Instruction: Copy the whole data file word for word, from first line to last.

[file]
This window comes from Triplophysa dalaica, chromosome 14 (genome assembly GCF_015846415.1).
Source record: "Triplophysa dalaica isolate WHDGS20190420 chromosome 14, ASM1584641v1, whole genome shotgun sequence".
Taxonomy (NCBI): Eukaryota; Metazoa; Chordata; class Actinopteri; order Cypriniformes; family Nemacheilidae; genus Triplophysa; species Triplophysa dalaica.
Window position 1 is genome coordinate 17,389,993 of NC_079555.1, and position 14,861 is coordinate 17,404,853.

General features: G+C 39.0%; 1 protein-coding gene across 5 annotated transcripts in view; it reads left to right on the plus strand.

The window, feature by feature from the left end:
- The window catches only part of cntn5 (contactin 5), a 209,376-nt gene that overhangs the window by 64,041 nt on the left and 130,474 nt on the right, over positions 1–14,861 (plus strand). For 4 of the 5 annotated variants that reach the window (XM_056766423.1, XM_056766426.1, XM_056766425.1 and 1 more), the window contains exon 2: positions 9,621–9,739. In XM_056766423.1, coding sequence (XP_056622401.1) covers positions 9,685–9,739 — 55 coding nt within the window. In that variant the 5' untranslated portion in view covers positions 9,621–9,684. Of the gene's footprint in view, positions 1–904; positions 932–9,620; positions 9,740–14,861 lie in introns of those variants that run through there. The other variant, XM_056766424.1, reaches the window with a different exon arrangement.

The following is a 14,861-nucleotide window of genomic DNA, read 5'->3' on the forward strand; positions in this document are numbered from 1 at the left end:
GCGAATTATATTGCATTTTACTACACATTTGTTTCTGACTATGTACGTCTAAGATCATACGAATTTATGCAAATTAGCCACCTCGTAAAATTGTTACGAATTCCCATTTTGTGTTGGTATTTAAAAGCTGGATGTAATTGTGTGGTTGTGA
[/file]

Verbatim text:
This window comes from Triplophysa dalaica, chromosome 14 (genome assembly GCF_015846415.1).
Source record: "Triplophysa dalaica isolate WHDGS20190420 chromosome 14, ASM1584641v1, whole genome shotgun sequence".
Taxonomy (NCBI): Eukaryota; Metazoa; Chordata; class Actinopteri; order Cypriniformes; family Nemacheilidae; genus Triplophysa; species Triplophysa dalaica.
Window position 1 is genome coordinate 17,389,993 of NC_079555.1, and position 14,861 is coordinate 17,404,853.

General features: G+C 39.0%; 1 protein-coding gene across 5 annotated transcripts in view; it reads left to right on the plus strand.

The window, feature by feature from the left end:
- The window catches only part of cntn5 (contactin 5), a 209,376-nt gene that overhangs the window by 64,041 nt on the left and 130,474 nt on the right, over positions 1–14,861 (plus strand). For 4 of the 5 annotated variants that reach the window (XM_056766423.1, XM_056766426.1, XM_056766425.1 and 1 more), the window contains exon 2: positions 9,621–9,739. In XM_056766423.1, coding sequence (XP_056622401.1) covers positions 9,685–9,739 — 55 coding nt within the window. In that variant the 5' untranslated portion in view covers positions 9,621–9,684. Of the gene's footprint in view, positions 1–904; positions 932–9,620; positions 9,740–14,861 lie in introns of those variants that run through there. The other variant, XM_056766424.1, reaches the window with a different exon arrangement.

The following is a 14,861-nucleotide window of genomic DNA, read 5'->3' on the forward strand; positions in this document are numbered from 1 at the left end:
GCGAATTATATTGCATTTTACTACACATTTGTTTCTGACTATGTACGTCTAAGATCATACGAATTTATGCAAATTAGCCACCTCGTAAAATTGTTACGAATTCCCATTTTGTGTTGGTATTTAAAAGCTGGATGTAATTGTGTGGTTGTGA